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ARP | Odyssey rev2
While the Minimoog proved to be a runaway success as the first compact studio synthesizer, ARP responded with a compact and user-friendly studio synthesizer of their own with the Odyssey in 1972. An almost equally legendary machine itself, the Odyssey was ARP's highest selling synth back then, and still is to this day in the second-hand market.
The Odyssey essentially gives you a simplified hard-wired ARP 2600 in a much smaller and affordable package. The Odyssey is a 2-oscillator analog synth (with duo-phonic capability) and it sounds really nice; the Minimoog has three oscillators and is capable of thicker sounds. The Odyssey comes well equipped with all the tweakable features and analog goodness you'd expect: a resonant low pass filter, ADSR envelopes, sine or square wave LFO, and a sample-and-hold function.
The Odyssey also added a few new features such as a high pass filter that could be used in series with the low pass, oscillator-sync capability, and pulse-width modulation. It is a very professional and expressive machine that can create nice analog basses, interesting leads, great effects and sweeping sounds straight out of a Tangerine Dream album!
There were many versions of the Odyssey over the years, each a little different. They can be broken down into 8 models spanning 3 Mark "Mk" versions.
Odyssey Mk II (Models 2810-2815)
Then the Odyssey Mk II series came along, featuring 5 models (2810-2815) which were produced between 1975 to 78. Visually, they continued with the black and gold color-scheme seen on the late Mk I's. But under the hood, the Mk II series had several improvements. The VCO design was improved for better tracking. The power supply was improved. The sample+hold memory was improved. The keyboard current source was improved allowing for CV and Gate control to be added. The rotary pitch bend knob was also replaced by ARP's own PPC (Proportional Pitch Controller) - three pressure sensitive buttons, either by factory modification kit on earlier models, or from the factory on later models.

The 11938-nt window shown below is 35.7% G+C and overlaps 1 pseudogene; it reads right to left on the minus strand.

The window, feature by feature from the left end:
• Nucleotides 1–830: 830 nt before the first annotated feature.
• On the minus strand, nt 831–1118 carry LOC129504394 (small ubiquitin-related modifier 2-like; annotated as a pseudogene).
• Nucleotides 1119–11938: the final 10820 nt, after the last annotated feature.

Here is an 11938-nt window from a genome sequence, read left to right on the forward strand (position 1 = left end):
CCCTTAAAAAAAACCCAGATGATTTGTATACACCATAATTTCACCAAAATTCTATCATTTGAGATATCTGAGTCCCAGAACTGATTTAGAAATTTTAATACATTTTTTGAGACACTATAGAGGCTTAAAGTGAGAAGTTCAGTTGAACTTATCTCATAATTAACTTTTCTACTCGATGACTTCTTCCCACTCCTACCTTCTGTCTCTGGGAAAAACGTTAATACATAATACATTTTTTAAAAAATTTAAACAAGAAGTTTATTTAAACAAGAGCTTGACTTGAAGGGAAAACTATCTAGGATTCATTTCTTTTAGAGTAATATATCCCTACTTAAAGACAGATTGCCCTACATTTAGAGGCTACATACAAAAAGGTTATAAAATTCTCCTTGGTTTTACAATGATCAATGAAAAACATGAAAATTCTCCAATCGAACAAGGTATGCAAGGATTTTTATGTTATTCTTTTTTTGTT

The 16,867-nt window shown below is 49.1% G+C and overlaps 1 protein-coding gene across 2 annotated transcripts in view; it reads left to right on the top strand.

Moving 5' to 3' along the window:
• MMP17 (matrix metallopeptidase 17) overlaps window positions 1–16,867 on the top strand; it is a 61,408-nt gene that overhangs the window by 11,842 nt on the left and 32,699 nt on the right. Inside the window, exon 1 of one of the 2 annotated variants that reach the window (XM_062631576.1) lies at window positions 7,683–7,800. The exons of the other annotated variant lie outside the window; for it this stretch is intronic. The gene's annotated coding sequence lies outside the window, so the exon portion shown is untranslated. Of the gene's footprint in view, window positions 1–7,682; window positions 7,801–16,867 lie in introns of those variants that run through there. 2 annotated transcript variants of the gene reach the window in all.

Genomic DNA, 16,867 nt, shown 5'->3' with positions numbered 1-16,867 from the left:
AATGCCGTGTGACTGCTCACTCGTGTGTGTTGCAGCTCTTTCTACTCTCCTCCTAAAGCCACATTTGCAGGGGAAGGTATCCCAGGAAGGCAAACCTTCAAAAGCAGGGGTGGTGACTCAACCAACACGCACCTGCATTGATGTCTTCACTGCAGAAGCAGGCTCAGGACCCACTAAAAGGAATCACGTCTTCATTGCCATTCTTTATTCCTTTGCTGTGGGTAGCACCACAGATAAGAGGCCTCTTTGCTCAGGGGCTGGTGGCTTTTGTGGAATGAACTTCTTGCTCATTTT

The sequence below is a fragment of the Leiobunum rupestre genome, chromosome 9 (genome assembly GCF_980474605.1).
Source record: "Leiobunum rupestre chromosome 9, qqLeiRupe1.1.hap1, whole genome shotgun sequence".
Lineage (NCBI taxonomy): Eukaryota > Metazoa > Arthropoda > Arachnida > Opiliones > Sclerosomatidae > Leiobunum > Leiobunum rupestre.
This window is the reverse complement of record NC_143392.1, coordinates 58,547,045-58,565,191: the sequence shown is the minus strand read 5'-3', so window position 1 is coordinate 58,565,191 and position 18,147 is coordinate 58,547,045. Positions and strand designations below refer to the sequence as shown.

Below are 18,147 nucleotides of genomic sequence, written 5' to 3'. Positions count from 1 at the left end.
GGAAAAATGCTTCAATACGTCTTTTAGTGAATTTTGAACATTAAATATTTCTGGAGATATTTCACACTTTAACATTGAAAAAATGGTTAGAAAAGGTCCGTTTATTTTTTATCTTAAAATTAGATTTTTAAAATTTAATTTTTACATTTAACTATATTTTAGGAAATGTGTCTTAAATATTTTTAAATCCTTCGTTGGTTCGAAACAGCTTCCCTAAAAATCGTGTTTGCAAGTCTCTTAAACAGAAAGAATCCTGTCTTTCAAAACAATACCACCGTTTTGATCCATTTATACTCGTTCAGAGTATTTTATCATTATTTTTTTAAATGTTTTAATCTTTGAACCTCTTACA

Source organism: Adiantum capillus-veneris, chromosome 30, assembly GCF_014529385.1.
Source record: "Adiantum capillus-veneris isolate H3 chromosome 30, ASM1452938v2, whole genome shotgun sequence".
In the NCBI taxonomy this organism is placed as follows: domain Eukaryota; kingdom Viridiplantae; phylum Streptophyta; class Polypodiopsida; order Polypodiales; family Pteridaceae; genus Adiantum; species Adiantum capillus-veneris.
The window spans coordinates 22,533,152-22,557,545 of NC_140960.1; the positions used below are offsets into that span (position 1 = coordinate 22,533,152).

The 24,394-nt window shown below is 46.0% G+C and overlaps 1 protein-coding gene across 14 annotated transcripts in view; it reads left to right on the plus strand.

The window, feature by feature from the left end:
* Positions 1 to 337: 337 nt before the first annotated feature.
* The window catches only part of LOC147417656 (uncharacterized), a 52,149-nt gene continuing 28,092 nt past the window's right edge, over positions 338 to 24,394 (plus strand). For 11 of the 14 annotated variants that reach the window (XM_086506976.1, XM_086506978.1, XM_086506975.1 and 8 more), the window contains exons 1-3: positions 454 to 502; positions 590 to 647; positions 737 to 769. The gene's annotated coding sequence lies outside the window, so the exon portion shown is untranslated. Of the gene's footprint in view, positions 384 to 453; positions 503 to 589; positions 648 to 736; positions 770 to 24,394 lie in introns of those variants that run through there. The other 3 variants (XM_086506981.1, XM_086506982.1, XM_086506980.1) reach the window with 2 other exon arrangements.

But the biggest change in the Mk II was in its filter. Early versions of the 2810 model still had the 2-pole model 4023 filter used in the Mk I but were soon replaced with a beefier 4-pole VCF (model 4035). This filter used a ladder design that was very similar to the Moog filter. While rumors persist that Moog sued ARP over this, no suit ever occurred. Arp and Moog came to an amicable agreement and a small licensing fee was paid by ARP for units previously manufactured. ARP soon after designed a new 4-pole, low pass filter - the model 4075 filter - which was used in all subsequent Odyssey models. Unfortunately, while the new model 4075 version of the filter was still beefy at low frequencies and very stable, it also had a well known bandwidth limit error around 12 to 14 kHz, resulting in a weak sound at high resonance or when driven into self-oscillation. This has made the rarer black and gold 2810 Odysseys with the model 4035 Moog-like ladder filter the more sought after and pricier models.
Mk II Models
|LFO||Sine / Square; sample-and-hold|
|Engine Detailed||2 VCO's: saw, square, pulse, pwm (can be modulated by: sine LFO or ADSR envelope), white/pink noise; oscillator-sync modulated by: ADSR, square/saw LFO, sample-and-hold|
|Filter (VCF)||Model 4023 (Early models): 2-pole bi-quad design with low pass output. Model 4035 & 4075 (later models): Four-pole resonant 24dB lowpass filter, high pass filter (static); can be modulated by: keybd track, sample-and-hold, sine LFO, ADSR, AR; ring modulator|
|Envelope (VCA)||EG 1: AR; EG 2: ADSR|
|CV-gate||CV/GATE (models 2810 - 2823)|
|Extra info||3 versions with various models|
|Produced:||1972 - 1981|
|Legend:||Obvious||Y: Yes, N: No, N/A: Not Applicable|
|VCO||Voltage Controlled Oscillator||DCO||Digital Controlled Oscillator|
|LFO||Low Frequency Oscillator||Sub||Sub Oscillator|
|VCF||Voltage Controlled Filter||VCA||Voltage Controlled Amplifier|
|Velocity||As with a piano, the harder you hit a key, the louder the sound, unlike most organs which always produce the same loudness no matter how hard you hit a key.||Aftertouch||Pressing a key after you activated it. Channel Aftertouch, no matter which key, it will send a Channel message. Poly Aftertouch, sends the pressure per key instead of the whole channel.|
|Values for OSC, LFO, Filter, Envelope are per voice unless stated otherwise.|